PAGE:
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2 Responses to “I Wear my Facemask in the Car”

  1. This is all a econodemic not pandemic is real purpose is to create a 1929 Great Depression to crash the World Economy to kill most of us. I like the parody music video right on.

  2. dd says:

    some stuff/food for thought:

    GrrrGraphics★ covid ‘Phony Baloney’

    ‘What the Research Shows About face Masks’

    ‘To put this “threat” into context,
    the size of this virus is considered
    to be 0.0000023622 inches to .000005511 inches in diameter.

    An n-95 mask
    has .000011811 inch dia/mesh openings.

    The openings in the mask
    2.14 to 5 times bigger then the virus. ‘

    — Rosanne Lindsay, ND
    #GMA #FaceMasks #N95Mask
    Expert advice on when you should and shouldn’t wear a face mask l GMA
    •Apr 28, 2020

    Good Morning America
    1.63M subscribers
    chronic hypoxia can actually lead to a decrease in mitochondria (Hoppeler et al., 2003). Mitochondria
    is the body’s only way of making energy utilizing oxygen,
    meaning, it is crucial for aerobic fitness.
    –John Vilardi


    [ffwd 4.44]
    What the Research Shows About Masks
    36,868 views•May 5, 2020

    Pamela Popper

    WARNING: Prolonged use of facemask produces hypoxia

    MAY 3, 2020

    Dr Dennis A Castro B

    Breathing over and over exhaled air turns into carbon dioxide,
    which is why we feel dizzy.

    This intoxicates the user and much more when he must move,
    carry out displacement actions.
    It causes discomfort,
    loss of reflexes and conscious thought.

    It generates great fatigue. In addition,
    oxygen deficiency causes glucose breakdown
    and endangered lactic acid rise.

    prolonged mask usage caused hypercapnia,
    a condition
    arising from too much carbon dioxide in the blood.

    Symptoms of hypercapnia include dizziness, drowsiness,
    fatigue, headaches,
    feeling disoriented, flushing of the skin, and shortness of breath.

    Severe symptoms include
    a loss of consciousness, coma, hyperventilation, twitching muscles,
    and seizures, among others.

    Preexisting respiratory illnesses
    like chronic obstructive pulmonary disease (COPD)
    cause both hypercapnia and hypoxia.

    “The N95 or N99 mask varieties have been traditionally used in hospitals
    to prevent tuberculosis
    and other infections during flu season,” said Dr KK Aggarwal,
    president of the Indian Medical Association.

    “They can block particulate matter only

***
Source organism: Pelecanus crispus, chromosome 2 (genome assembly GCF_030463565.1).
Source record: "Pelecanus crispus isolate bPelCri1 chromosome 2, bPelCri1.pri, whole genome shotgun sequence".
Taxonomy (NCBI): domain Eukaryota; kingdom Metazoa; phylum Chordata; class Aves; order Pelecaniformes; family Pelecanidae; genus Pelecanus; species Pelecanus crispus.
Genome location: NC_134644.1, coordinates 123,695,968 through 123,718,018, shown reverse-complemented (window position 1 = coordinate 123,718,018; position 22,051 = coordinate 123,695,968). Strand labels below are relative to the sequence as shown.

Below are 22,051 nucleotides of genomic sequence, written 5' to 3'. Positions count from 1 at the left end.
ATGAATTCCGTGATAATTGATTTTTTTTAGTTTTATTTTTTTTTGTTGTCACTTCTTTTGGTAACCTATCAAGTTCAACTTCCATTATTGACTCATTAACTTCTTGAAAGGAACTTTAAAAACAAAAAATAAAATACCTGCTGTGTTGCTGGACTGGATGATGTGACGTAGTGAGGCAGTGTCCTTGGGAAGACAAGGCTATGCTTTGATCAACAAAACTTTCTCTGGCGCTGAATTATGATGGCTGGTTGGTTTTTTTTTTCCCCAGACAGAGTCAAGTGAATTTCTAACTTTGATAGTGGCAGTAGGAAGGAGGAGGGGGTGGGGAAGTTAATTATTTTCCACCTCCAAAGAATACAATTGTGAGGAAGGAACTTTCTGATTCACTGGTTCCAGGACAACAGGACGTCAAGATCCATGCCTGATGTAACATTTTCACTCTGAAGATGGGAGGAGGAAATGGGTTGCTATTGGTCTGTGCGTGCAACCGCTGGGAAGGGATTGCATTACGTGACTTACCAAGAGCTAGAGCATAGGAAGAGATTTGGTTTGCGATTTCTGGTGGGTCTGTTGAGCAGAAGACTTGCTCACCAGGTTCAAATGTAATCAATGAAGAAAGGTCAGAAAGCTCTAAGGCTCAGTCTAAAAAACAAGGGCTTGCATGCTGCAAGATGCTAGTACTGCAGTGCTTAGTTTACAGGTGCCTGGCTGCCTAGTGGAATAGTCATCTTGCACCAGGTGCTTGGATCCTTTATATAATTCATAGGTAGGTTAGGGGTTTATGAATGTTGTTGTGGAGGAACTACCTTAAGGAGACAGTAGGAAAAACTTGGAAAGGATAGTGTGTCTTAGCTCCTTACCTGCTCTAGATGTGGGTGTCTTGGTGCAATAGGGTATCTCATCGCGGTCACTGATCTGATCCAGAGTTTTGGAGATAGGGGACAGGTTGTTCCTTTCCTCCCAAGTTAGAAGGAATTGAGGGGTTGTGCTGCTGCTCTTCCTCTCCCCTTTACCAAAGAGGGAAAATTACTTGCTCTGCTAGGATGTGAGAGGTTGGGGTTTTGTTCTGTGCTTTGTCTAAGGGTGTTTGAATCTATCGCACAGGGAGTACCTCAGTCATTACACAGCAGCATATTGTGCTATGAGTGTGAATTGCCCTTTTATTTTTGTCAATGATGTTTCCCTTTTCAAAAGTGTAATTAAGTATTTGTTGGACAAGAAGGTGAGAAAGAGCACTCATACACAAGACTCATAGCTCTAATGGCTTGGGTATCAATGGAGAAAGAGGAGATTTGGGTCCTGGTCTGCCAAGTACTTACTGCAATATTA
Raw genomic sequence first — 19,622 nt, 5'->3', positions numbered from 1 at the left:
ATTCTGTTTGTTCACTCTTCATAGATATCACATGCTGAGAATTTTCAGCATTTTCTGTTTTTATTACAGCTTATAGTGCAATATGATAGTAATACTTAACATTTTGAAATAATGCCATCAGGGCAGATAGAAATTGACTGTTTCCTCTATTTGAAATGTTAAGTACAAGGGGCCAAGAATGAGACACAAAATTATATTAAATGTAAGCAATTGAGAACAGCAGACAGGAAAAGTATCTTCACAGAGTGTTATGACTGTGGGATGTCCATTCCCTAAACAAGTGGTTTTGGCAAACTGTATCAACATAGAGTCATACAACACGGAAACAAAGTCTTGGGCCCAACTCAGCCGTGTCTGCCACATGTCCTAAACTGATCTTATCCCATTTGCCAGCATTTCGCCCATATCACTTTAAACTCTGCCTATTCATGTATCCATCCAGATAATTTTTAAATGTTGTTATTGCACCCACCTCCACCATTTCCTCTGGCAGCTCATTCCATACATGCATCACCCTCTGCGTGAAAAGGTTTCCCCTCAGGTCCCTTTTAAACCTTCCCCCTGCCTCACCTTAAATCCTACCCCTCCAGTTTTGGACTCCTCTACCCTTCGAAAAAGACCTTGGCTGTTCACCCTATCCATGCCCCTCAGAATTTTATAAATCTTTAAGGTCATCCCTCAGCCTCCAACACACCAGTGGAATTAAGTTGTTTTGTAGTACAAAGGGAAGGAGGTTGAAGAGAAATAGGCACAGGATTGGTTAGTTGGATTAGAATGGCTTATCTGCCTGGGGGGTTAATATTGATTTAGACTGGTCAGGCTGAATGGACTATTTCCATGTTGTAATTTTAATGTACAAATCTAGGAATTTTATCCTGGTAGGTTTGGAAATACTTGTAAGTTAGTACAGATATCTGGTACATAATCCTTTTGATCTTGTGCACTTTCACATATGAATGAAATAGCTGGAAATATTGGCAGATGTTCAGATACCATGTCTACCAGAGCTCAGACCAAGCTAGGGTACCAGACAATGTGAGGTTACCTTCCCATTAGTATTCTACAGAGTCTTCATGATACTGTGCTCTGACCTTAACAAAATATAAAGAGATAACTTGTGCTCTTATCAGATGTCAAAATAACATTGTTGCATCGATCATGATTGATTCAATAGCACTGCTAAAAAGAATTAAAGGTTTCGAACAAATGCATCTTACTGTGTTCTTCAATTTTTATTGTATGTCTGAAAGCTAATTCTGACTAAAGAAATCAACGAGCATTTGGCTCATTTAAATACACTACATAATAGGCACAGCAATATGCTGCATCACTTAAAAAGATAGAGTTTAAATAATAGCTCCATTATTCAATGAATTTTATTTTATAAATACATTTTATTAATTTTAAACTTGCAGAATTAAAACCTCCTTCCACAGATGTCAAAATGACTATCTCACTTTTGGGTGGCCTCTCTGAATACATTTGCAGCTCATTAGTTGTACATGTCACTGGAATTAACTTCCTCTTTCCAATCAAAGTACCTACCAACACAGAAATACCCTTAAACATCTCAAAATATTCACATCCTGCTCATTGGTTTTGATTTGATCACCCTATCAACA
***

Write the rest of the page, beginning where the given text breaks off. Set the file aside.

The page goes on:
if you completely prevent air-leaks,
    and that is not possible.”

    This is because a mask will protect against pollutants
    only if they fit snugly
    on a wearer’s face and there are as many facial structures
    as there are people.

    Often, well-fitting masks are hard to find and uncomfortable to wear.
    Even beards
    and facial hair may be obstructions to a good fit and
    could let in contaminated air,
    as some brands specify on their packaging.

    While ill-fitting masks let in pollutants, mask that fit too tightly
    can also be problematic.

    A person wearing any kind of mask
    faces breathing resistance as air filters through the device,
    the wearer work harder to inhale than he would without the mask.

    This can have several adverse physiological effects
    when the mask is worn for long periods of time.
    carbon dioxide that is exhaled can get trapped in the chamber of the mask
    re-enter the body each time the mask user inhales.

    This delivers less oxygen
    into the body than when the person is not wearing a mask.

    “It can lead to oxygen shortage, suffocation,
    respiration trouble, and heart attacks,”
    said Dr D Saha,
    scientist and additional director at the Central Pollution Control Board.

    He pointed out that masks are a potential source of bacteria and viruses.

    “The moisture from exhalation inside the mask,
    when in
    constant contact with the 37 degrees Celsius warm human body,
    ideal place for virus and bacteria to thrive,” he said.

    This could result in the growth of microbes on masks
    aid the spread of airborne diseases like influenza.


    Wearing masks may increase your risk of coronavirus infection, expert says

    By Angela Betsaida B. Laguipo, BSNMar 15 2020

    Panic buying and the hoarding of face masks
    to protect from the coronavirus disease (COVID-19) may not be a good idea,
    says a health expert.
    It puts you at an increased risk of contracting the virus.

    Dr. Jenny Harries, England’s deputy chief medical officer,
    has warned
    that it was not a good idea for the public to wear facemasks
    as the virus
    can get trapped in the material and causes infection when the wearer breathes in.

    For the public, they should not wear facemasks unless they are sick,
    and if a healthcare worker advised them.

    “For the average member of the public walking down a street,
    it is not a good idea,” Dr. Harries said.

    “What tends to happen is people will have one mask.
    They won’t wear it all the time,
    they will take it off when they get home,
    they will put it down on a surface they haven’t cleaned,” she added.

    Further, she added that behavioral issues
    could adversely put themselves at more risk of getting the infection.
    For instance, people go out and don’t wash their hands,
    they touch parts of the mask
    or their face, and they get infected.

    Masks are recommended for those showing symptoms of a disease,
    if they are sick…

    The recommended mask, if needed, is the one with a three-layer design,
    which includes
    an outer layer that repels water,
    a middle layer that becomes a barrier for pathogens,
    and the inner layer that absorbs moisture.

    Other face masks without these layers are not recommended.